Angel Stadium land sale one step closer to being finalized after judge’s ruling
The Angel Stadium land sale moved one giant step closer to completion Monday, when a judge ruled the city of Anaheim had not violated the state’s public transparency law in negotiating the deal.
“There is no basis to nullify the decision to sell the stadium site,” Orange County Superior Court Judge David Hoffer wrote in his tentative ruling Monday.
Hoffer dismissed what was presented as key evidence — declarations by city Councilman Jose Moreno and former City Manager Chris Zapata — as “not credible” and said he had considered six claims made by a citizens’ group that sued the city to stop the deal.
“None of these claims have merit,” Hoffer wrote.
The Ducks will unveil a complementary work/live/play district anchored by the Honda Center, which combined with the Angel Stadium projectm, adds up to 250 acres.
Hoffer gave each side 10 days to object before his ruling becomes final. If that happens, the city would face one remaining obstacle in completing the sale.
In December, the California Department of Housing and Community Development ruled that the sale violated state affordable housing law. The state and city have discussed a negotiated resolution, most likely with the city paying a $96-million fine that would then be used to expand affordable housing elsewhere in Anaheim. The city also could sue the state.
If that hurdle is cleared, the city could proceed with a deal approved in 2019, under which a company controlled by Angels owner Arte Moreno would turn the 150-acre stadium site into a mini-city by building homes, shops, restaurants, hotels and offices on what is now a sea of parking lots surrounding Angel Stadium.
The team would remain in Anaheim through at least 2050, and Moreno could decide whether to renovate the current ballpark or build a new one. The city would get $150 million in cash, plus the inclusion of parkland and at least 466 units of affordable housing, and projected tax revenue of $652 million to city coffers over 30 years, according to an economic impact study commissioned by Moreno. The city’s consultants reviewed and backed that study; Anaheim did not commission its own study.
In a statement, Anaheim Mayor Harry Sidhu said the tentative ruling was the correct one.
“This validates that the stadium sale was an extensive public process with community input and debate,” Sidhu said. “We look forward to a final decision and moving ahead with a plan for the future of baseball in Anaheim that will generate revenue for our residents and neighborhoods for years to come.”
In their declarations, Jose Moreno and Zapata testified that the council agreed to sell the property — rather than lease it — and did so behind closed doors, thus misusing an exception to state law that allows closed-door discussion of “price and terms.” The city and the Angels, according to city records, did not engage in negotiations until two months later.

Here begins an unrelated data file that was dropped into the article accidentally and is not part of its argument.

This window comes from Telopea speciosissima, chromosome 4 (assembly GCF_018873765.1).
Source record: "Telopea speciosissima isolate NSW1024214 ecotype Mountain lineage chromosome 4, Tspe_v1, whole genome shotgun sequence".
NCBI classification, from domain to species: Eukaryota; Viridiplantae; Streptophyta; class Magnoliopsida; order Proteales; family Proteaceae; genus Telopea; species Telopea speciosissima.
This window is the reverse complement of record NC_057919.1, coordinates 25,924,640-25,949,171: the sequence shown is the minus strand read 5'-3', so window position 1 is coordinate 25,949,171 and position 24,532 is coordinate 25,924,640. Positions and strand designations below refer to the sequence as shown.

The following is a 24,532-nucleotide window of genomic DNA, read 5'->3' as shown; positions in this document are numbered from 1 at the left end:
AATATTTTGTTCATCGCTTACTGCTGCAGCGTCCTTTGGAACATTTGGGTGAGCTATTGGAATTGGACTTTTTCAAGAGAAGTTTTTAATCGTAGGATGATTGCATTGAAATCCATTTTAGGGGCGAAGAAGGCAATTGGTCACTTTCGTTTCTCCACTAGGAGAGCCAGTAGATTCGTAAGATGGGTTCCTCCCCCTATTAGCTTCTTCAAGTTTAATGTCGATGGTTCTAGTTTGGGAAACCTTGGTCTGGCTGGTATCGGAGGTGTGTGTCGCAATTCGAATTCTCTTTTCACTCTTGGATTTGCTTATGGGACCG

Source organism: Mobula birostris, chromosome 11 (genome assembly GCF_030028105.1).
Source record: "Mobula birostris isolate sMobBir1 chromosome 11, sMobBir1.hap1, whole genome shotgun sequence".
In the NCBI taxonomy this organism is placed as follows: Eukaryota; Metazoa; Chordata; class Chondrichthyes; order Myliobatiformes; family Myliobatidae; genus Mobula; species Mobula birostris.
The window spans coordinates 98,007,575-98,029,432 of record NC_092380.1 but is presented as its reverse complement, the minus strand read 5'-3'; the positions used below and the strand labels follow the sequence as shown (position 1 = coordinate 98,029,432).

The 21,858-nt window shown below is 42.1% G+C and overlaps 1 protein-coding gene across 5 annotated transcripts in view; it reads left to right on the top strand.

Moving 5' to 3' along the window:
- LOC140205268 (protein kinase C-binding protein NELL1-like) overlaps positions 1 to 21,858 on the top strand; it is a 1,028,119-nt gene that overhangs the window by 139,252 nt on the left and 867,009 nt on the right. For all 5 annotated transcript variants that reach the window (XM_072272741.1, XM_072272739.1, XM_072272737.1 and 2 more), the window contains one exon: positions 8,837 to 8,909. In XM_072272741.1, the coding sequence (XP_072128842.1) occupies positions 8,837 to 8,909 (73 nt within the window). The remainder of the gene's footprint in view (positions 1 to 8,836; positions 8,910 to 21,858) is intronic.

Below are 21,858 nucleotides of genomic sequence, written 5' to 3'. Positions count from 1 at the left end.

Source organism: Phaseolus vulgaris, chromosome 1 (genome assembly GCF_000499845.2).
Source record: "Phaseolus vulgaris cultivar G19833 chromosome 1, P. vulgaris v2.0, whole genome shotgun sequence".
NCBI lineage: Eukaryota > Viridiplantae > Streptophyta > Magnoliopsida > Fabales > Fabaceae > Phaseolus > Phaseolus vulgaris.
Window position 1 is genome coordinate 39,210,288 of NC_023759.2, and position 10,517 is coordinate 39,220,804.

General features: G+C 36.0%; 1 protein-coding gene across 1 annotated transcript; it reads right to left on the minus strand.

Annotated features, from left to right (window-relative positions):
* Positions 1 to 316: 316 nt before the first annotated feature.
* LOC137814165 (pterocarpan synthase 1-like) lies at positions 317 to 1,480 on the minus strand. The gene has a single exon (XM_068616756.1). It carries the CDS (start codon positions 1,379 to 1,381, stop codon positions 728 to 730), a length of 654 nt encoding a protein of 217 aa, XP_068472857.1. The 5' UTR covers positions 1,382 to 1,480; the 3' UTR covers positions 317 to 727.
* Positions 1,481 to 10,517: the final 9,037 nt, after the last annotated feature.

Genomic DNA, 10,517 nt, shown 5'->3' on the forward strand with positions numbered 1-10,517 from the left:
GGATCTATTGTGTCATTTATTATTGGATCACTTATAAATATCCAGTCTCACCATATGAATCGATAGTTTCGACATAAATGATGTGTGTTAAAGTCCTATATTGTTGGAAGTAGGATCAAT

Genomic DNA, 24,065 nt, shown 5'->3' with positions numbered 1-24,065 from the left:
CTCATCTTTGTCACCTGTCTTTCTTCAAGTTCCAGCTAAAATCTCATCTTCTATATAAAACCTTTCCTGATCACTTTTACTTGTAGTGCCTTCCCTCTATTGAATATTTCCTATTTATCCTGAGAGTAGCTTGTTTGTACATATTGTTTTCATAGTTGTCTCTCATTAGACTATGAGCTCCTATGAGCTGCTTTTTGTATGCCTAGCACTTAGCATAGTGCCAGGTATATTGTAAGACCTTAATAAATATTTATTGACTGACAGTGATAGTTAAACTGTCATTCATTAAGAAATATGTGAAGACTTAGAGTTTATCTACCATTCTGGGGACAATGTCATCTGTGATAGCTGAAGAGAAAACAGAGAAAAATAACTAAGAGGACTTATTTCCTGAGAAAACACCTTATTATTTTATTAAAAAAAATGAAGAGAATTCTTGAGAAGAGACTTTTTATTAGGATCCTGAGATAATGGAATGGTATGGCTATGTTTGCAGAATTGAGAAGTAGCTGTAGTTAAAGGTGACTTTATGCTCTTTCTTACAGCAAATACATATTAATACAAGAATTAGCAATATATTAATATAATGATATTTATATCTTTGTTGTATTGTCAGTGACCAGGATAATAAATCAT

“It simply does not stand to reason that the City would agree to sell the stadium site without knowing exactly what they would receive for it,” Hoffer wrote.
Hoffer also wrote that even if he accepted what Moreno and Zapata had to say, there would have been nothing wrong with the city holding a closed-door discussion of whether to sell while limiting public disclosure of the discussion to “price and terms” of a potential deal.
The Angels’ Shohei Ohtani had an outstanding 2021 season, but has the pitching and hitting star set the bar too high for future two-way players in MLB?
“For a legislative body to discuss price without any discussion of whether the price is for a sale or a lease would lead to an absurdity,” Hoffer wrote.
Hoffer also ruled that two public hearings had provided sufficient opportunity for public input before the City Council approved the deal and, later, the development plan.
“The discussions and decision surrounding the sale of the stadium site were anything but secret,” Hoffer wrote.
Kelly Aviles, attorney for the People’s Homeless Task Force — the citizens’ group that sued — said in a statement that she disagreed with the ruling. The public hearings Hoffer cited took place immediately before the council voted to ratify agreements reached between city staff and Arte Moreno’s company, not during the process of negotiations.
“Allowing public participation only after the deal was finalized is not what the Brown Act intended and does not serve the public’s ability to affect the process, as is the intent of the Brown Act,” Aviles said.
During a court hearing earlier this month, Hoffer said he anticipated that the losing side would appeal. Aviles said no decision has yet been made on whether to appeal but said she anticipated such a decision “soon.”
Although a court could put the sale on hold pending appeal, that is considered unlikely. In the hearing, the parties discussed potential penalties that did not involve nullifying the deal, meaning a court could let the sale go forward and consider other options for punishing Anaheim should the city later be found in violation of the law.
In a footnote, Hoffer cast Jose Moreno and Zapata in an unfavorable light for disclosing closed-session discussions, even though they believed they were disclosing wrongdoing.
“This court disapproves of the public disclosure of confidential information obtained in closed-sessions without the authorization of the council and without even attempting to obtain court approval,” Hoffer wrote. The italics were his.
Go beyond the scoreboard
Get the latest on L.A.'s teams in the daily Sports Report newsletter.
You may occasionally receive promotional content from the Los Angeles Times.